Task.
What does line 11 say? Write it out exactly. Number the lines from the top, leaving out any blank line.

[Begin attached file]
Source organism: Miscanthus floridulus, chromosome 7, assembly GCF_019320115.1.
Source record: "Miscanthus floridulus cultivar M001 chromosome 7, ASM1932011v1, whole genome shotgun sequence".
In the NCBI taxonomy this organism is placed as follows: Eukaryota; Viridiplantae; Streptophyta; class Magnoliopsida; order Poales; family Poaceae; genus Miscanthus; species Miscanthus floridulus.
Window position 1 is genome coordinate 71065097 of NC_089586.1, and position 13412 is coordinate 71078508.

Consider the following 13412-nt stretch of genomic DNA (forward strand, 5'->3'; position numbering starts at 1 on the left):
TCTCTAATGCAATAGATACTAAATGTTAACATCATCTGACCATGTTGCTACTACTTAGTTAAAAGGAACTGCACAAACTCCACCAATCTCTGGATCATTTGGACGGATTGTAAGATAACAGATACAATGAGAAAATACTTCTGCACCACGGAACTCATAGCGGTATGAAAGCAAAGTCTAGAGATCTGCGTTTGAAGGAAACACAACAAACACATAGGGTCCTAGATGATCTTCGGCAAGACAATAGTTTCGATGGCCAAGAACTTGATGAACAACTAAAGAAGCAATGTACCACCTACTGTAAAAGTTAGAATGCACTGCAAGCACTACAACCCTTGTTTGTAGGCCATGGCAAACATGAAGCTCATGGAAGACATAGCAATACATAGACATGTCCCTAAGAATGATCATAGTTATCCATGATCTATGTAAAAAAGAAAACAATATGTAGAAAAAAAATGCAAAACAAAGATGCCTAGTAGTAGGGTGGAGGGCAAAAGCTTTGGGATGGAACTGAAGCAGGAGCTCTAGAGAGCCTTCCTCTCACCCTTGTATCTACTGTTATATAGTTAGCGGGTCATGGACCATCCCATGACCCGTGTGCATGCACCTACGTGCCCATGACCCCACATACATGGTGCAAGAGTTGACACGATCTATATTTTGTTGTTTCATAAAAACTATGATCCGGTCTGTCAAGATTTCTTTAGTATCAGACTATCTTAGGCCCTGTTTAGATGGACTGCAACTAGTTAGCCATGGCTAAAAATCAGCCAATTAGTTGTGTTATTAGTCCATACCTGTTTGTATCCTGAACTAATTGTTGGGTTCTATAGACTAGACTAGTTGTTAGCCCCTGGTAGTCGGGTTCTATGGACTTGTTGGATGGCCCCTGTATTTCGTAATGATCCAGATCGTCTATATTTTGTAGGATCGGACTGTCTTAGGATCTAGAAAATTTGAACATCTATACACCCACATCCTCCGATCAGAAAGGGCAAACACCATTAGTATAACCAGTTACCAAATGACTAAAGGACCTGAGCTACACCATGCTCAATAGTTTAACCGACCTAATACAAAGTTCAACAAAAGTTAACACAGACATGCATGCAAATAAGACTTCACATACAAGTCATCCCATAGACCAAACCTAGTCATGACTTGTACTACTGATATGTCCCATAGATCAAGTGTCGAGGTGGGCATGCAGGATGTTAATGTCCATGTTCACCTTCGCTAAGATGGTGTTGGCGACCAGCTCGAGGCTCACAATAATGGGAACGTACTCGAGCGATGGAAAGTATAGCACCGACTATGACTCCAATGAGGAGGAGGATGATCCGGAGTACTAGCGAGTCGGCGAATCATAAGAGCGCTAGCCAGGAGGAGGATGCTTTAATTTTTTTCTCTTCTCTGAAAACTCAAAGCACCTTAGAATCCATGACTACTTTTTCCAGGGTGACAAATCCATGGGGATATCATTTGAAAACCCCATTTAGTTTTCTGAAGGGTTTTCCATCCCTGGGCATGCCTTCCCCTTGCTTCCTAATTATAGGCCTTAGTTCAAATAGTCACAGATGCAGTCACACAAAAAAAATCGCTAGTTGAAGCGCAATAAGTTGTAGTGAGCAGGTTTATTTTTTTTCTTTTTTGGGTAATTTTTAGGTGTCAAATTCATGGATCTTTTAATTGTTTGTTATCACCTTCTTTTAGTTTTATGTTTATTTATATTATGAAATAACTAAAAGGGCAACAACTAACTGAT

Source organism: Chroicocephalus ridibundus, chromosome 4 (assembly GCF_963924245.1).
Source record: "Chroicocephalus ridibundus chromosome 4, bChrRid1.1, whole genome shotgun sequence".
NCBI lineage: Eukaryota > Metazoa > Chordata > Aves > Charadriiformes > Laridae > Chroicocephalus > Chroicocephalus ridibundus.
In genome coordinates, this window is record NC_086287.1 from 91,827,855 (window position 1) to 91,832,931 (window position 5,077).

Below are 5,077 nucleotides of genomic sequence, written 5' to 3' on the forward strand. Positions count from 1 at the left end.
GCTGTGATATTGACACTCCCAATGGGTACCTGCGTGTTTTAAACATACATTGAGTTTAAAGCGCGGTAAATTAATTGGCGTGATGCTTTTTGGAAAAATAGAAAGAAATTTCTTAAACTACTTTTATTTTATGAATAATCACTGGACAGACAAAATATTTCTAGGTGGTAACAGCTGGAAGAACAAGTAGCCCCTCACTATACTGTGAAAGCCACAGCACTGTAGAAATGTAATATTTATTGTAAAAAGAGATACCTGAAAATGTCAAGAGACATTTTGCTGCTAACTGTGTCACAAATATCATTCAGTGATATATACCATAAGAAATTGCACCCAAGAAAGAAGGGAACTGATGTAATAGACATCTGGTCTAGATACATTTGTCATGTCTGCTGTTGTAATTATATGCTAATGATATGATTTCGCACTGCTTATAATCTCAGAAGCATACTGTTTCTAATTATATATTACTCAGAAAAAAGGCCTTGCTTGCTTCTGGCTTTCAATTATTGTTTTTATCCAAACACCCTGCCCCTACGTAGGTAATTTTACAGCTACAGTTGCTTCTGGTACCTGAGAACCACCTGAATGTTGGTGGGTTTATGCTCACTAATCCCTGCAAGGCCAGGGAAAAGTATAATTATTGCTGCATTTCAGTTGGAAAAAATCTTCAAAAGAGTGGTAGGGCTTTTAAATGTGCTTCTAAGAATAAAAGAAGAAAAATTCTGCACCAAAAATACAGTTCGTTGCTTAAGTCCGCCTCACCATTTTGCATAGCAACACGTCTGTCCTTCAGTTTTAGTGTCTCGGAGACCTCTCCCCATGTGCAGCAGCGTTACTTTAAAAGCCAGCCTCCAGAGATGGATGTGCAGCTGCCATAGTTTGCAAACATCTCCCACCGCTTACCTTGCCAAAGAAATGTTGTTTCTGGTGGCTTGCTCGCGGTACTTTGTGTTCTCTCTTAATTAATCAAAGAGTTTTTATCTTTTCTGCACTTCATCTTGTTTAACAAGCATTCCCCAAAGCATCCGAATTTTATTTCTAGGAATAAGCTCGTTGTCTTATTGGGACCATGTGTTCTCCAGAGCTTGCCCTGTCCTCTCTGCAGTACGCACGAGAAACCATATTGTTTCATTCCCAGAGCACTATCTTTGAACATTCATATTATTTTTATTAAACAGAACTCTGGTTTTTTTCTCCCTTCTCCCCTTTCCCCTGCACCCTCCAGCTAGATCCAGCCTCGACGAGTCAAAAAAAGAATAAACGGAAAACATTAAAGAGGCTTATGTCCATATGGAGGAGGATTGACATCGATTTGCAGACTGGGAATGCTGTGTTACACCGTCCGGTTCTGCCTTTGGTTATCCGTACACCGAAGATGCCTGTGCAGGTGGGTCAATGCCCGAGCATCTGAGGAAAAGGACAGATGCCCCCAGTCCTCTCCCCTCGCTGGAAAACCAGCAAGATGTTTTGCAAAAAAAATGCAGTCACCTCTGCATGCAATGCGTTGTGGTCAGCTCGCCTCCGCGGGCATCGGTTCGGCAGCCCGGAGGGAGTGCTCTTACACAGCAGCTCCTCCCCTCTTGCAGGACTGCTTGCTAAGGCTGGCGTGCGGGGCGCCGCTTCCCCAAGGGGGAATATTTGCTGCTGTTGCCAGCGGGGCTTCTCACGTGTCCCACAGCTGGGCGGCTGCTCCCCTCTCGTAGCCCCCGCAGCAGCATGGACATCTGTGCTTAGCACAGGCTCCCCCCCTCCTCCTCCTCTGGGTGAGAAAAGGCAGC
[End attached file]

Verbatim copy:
Below are 5,077 nucleotides of genomic sequence, written 5' to 3' on the forward strand. Positions count from 1 at the left end.